Comedian Thomas Frederick Cooper (Tommy) was born in Llwyn Onn Street, Caerphilly, Wales
on the 19th of March, 1921 to Tom and Gertrude Cooper.
Though technically Welsh, it was Devon that gave him his identity and his faint West Country burr. His father was from Caerphilly and his mother from Devonshire. Tommy inherited his determination from his mother and his unique sense of humour from his father.
The family later moved to Southampton but Tommy returned to Exeter to go to
college. After leaving school at fourteen, he had a brief career as an apprentice
shipwright in Hythe, Kent. He was sent home for a week whilst in this job. And why
did he get sent home? Because he was constantly honing his magic skills on the
other apprentices and so holding their work up.
It was on that ship that Tommy gave his first public performance. At the ripe old
age of 16. Cooper stood up in front of a lunchtime audience of riveters, platers
and boiler-makers. Up he got, just like that, and proceeded to dazzle them by
producing a series of fancy coloured hankerchiefs from a cylinder and, hey!,
what's that behind my ear? Why it's the ace of spades! Only thing was the hankies
got stuck in the cylinder and while he was trying to free them what fell out of his
sleeve? The ace of spades!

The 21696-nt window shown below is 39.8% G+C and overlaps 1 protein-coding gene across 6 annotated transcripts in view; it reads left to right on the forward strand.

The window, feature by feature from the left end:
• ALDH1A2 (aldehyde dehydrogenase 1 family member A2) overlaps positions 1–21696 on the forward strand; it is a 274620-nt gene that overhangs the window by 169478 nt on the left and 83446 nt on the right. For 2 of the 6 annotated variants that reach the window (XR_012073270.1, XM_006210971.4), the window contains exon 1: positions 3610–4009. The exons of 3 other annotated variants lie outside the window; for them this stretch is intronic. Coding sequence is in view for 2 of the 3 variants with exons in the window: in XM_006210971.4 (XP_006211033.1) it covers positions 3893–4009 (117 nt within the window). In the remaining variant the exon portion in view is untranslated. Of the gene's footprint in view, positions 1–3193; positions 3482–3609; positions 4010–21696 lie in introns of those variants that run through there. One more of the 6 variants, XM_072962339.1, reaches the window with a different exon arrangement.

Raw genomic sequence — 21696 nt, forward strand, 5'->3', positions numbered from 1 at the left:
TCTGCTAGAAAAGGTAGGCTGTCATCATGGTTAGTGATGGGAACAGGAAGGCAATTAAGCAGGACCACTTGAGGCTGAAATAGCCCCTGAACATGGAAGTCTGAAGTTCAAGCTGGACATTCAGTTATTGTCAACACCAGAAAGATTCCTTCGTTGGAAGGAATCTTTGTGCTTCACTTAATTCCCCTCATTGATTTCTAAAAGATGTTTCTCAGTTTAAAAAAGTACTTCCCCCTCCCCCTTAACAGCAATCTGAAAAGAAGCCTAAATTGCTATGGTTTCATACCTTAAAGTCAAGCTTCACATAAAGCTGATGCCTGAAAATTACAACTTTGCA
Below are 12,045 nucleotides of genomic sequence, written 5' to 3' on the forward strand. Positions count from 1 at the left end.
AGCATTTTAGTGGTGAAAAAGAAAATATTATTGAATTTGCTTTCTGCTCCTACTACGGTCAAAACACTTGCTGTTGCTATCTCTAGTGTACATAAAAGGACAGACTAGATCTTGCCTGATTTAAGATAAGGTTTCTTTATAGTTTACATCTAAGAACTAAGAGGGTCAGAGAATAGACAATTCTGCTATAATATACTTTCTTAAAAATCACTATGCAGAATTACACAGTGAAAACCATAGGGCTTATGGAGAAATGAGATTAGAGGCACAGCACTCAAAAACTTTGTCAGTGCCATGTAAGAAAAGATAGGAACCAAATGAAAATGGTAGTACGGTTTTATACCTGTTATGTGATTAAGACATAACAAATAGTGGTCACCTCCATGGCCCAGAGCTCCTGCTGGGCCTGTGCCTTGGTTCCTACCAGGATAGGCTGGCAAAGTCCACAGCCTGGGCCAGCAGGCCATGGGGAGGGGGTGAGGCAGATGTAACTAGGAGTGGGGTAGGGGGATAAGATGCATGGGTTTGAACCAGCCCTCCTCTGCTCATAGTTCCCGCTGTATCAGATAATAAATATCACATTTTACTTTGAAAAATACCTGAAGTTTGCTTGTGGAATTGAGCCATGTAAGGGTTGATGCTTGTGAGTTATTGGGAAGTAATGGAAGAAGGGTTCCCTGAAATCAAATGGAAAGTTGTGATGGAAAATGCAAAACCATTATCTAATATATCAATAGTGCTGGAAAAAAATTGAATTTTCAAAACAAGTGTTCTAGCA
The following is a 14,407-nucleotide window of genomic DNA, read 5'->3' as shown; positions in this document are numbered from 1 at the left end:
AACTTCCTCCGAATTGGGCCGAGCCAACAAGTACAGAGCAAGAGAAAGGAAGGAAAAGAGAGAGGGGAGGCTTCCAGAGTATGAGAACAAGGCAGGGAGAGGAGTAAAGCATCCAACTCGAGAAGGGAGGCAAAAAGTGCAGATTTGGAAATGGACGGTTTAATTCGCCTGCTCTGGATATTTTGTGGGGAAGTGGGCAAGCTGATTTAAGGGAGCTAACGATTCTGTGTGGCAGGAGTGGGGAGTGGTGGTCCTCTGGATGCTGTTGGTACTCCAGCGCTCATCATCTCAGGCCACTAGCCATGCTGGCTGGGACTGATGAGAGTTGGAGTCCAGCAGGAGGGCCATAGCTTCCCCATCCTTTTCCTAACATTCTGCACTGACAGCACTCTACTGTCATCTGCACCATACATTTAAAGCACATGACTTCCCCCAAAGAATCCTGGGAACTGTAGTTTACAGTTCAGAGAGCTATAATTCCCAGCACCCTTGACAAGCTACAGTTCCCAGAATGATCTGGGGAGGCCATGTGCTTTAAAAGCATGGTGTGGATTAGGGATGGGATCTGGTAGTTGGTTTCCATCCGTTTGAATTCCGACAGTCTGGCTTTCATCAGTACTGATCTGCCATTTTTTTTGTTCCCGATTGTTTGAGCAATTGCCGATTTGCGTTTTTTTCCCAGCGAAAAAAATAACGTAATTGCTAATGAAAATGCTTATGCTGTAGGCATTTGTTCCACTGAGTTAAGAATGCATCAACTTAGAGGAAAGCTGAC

The audience fell about and the young 16-year-old ran off with tears streaming
down his face. When the tears had dried and the embarrassment had faded, Tom
sat down in his quarters and started to practice again.
Interviewed later by Sylvia Duncan Tommy was asked,
"But how did you discover you could get a living by making mistakes?"
Tommy paused. "It was Auntie's fault. She gave me a conjuring set when I was eleven. Then when I worked as an apprentice shipwright, I used to entertain the fellows instead of getting on with the job. After that came the Army. That took me to the Middle East. I got married in Cyprus and picked up a fez in Egypt. I still wear it. Now it's branded on me, like George Robey's eyebrows and Little Tich's feet. When I was demobbed I took up conjuring professionally.
That was when the trouble started. I was nervous, so nervous that tricks wouldn't go right. I couldn't keep my hands still - so I waved at the audience, they waved back at me and we were buddies. Then I
produced an egg. Every magician has to have an egg, it proves his skill. Usually they come in
for breakfast next morning. Mine didn't. It broke. I nearly cried. The audience howled. So I went
on breaking eggs. Of course it's all simple humour. See this?" Tommy solemnly plucked a hair
from hishead and put it in a large carrier bag. "Now I'll show you how that short hair becomes a
long hair." much weaving of hands over the bag and Tommy produced a very long hare, cut out of
white paper!! "Dear me this will never do." TC was busily plucking bits of hair from his jacket.
"My bit of fluff" - a suggestive giggle. Then out of his pocket came a toy angora rabbit. "The one
that jumps out of my hat. Always before I'm ready of course."